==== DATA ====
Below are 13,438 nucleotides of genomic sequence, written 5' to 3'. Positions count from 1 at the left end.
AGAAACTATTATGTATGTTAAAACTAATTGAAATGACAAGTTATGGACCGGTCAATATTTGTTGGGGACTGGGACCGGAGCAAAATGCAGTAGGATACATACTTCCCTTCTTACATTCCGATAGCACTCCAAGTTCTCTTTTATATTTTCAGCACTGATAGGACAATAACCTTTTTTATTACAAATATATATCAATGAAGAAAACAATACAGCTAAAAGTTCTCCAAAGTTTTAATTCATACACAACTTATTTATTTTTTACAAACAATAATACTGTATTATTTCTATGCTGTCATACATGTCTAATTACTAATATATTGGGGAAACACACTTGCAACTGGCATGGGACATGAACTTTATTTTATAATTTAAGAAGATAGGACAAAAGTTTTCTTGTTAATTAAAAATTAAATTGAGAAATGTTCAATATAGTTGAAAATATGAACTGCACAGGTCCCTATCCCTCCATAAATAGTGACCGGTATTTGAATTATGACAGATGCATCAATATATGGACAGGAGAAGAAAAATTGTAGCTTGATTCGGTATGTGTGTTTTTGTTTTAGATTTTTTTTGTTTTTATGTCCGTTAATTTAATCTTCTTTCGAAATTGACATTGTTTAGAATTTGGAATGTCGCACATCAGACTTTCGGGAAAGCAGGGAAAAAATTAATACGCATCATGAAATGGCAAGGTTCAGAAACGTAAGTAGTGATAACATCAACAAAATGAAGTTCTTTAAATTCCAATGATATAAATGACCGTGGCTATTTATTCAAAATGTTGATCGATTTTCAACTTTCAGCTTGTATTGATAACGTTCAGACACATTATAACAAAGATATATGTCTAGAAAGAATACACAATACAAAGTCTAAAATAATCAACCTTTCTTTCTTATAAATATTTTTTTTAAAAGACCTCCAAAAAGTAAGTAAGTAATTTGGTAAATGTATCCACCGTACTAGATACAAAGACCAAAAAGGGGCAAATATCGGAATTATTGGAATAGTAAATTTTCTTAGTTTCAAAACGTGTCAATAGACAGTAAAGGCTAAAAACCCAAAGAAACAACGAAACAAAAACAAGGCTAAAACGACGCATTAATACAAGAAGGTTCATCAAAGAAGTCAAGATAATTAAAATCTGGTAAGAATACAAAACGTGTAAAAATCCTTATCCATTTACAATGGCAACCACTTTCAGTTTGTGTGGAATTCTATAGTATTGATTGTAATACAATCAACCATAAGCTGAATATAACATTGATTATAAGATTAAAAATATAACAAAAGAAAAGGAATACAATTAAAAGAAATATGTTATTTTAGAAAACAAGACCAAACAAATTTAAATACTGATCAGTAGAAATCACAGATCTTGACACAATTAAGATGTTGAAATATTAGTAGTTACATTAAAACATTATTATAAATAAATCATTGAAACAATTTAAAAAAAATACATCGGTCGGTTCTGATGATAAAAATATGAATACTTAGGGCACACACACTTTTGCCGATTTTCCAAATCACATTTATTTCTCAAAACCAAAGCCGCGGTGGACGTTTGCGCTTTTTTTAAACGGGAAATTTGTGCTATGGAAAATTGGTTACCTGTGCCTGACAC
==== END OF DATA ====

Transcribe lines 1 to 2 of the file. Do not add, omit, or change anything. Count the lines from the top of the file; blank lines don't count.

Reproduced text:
Below are 13,438 nucleotides of genomic sequence, written 5' to 3'. Positions count from 1 at the left end.
AGAAACTATTATGTATGTTAAAACTAATTGAAATGACAAGTTATGGACCGGTCAATATTTGTTGGGGACTGGGACCGGAGCAAAATGCAGTAGGATACATACTTCCCTTCTTACATTCCGATAGCACTCCAAGTTCTCTTTTATATTTTCAGCACTGATAGGACAATAACCTTTTTTATTACAAATATATATCAATGAAGAAAACAATACAGCTAAAAGTTCTCCAAAGTTTTAATTCATACACAACTTATTTATTTTTTACAAACAATAATACTGTATTATTTCTATGCTGTCATACATGTCTAATTACTAATATATTGGGGAAACACACTTGCAACTGGCATGGGACATGAACTTTATTTTATAATTTAAGAAGATAGGACAAAAGTTTTCTTGTTAATTAAAAATTAAATTGAGAAATGTTCAATATAGTTGAAAATATGAACTGCACAGGTCCCTATCCCTCCATAAATAGTGACCGGTATTTGAATTATGACAGATGCATCAATATATGGACAGGAGAAGAAAAATTGTAGCTTGATTCGGTATGTGTGTTTTTGTTTTAGATTTTTTTTGTTTTTATGTCCGTTAATTTAATCTTCTTTCGAAATTGACATTGTTTAGAATTTGGAATGTCGCACATCAGACTTTCGGGAAAGCAGGGAAAAAATTAATACGCATCATGAAATGGCAAGGTTCAGAAACGTAAGTAGTGATAACATCAACAAAATGAAGTTCTTTAAATTCCAATGATATAAATGACCGTGGCTATTTATTCAAAATGTTGATCGATTTTCAACTTTCAGCTTGTATTGATAACGTTCAGACACATTATAACAAAGATATATGTCTAGAAAGAATACACAATACAAAGTCTAAAATAATCAACCTTTCTTTCTTATAAATATTTTTTTTAAAAGACCTCCAAAAAGTAAGTAAGTAATTTGGTAAATGTATCCACCGTACTAGATACAAAGACCAAAAAGGGGCAAATATCGGAATTATTGGAATAGTAAATTTTCTTAGTTTCAAAACGTGTCAATAGACAGTAAAGGCTAAAAACCCAAAGAAACAACGAAACAAAAACAAGGCTAAAACGACGCATTAATACAAGAAGGTTCATCAAAGAAGTCAAGATAATTAAAATCTGGTAAGAATACAAAACGTGTAAAAATCCTTATCCATTTACAATGGCAACCACTTTCAGTTTGTGTGGAATTCTATAGTATTGATTGTAATACAATCAACCATAAGCTGAATATAACATTGATTATAAGATTAAAAATATAACAAAAGAAAAGGAATACAATTAAAAGAAATATGTTATTTTAGAAAACAAGACCAAACAAATTTAAATACTGATCAGTAGAAATCACAGATCTTGACACAATTAAGATGTTGAAATATTAGTAGTTACATTAAAACATTATTATAAATAAATCATTGAAACAATTTAAAAAAAATACATCGGTCGGTTCTGATGATAAAAATATGAATACTTAGGGCACACACACTTTTGCCGATTTTCCAAATCACATTTATTTCTCAAAACCAAAGCCGCGGTGGACGTTTGCGCTTTTTTTAAACGGGAAATTTGTGCTATGGAAAATTGGTTACCTGTGCCTGACAC